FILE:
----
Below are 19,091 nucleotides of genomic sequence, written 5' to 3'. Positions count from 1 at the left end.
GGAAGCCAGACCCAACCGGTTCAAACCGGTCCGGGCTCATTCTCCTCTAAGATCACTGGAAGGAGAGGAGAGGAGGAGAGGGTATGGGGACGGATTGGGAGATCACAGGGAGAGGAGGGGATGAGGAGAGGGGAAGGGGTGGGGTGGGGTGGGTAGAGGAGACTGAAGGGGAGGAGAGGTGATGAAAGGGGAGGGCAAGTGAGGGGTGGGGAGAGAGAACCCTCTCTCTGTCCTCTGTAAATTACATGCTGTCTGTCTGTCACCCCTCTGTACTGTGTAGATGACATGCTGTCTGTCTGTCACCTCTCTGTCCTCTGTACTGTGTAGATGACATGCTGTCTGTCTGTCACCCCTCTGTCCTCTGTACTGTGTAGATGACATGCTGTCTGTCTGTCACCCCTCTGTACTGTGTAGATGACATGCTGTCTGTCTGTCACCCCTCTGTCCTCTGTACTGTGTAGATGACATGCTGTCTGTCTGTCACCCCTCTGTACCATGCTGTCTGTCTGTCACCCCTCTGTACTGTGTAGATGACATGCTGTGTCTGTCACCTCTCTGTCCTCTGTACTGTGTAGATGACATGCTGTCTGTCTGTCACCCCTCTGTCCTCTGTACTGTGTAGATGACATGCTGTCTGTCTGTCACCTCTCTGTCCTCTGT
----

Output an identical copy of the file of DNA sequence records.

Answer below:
Below are 19,091 nucleotides of genomic sequence, written 5' to 3'. Positions count from 1 at the left end.
GGAAGCCAGACCCAACCGGTTCAAACCGGTCCGGGCTCATTCTCCTCTAAGATCACTGGAAGGAGAGGAGAGGAGGAGAGGGTATGGGGACGGATTGGGAGATCACAGGGAGAGGAGGGGATGAGGAGAGGGGAAGGGGTGGGGTGGGGTGGGTAGAGGAGACTGAAGGGGAGGAGAGGTGATGAAAGGGGAGGGCAAGTGAGGGGTGGGGAGAGAGAACCCTCTCTCTGTCCTCTGTAAATTACATGCTGTCTGTCTGTCACCCCTCTGTACTGTGTAGATGACATGCTGTCTGTCTGTCACCTCTCTGTCCTCTGTACTGTGTAGATGACATGCTGTCTGTCTGTCACCCCTCTGTCCTCTGTACTGTGTAGATGACATGCTGTCTGTCTGTCACCCCTCTGTACTGTGTAGATGACATGCTGTCTGTCTGTCACCCCTCTGTCCTCTGTACTGTGTAGATGACATGCTGTCTGTCTGTCACCCCTCTGTACCATGCTGTCTGTCTGTCACCCCTCTGTACTGTGTAGATGACATGCTGTGTCTGTCACCTCTCTGTCCTCTGTACTGTGTAGATGACATGCTGTCTGTCTGTCACCCCTCTGTCCTCTGTACTGTGTAGATGACATGCTGTCTGTCTGTCACCTCTCTGTCCTCTGT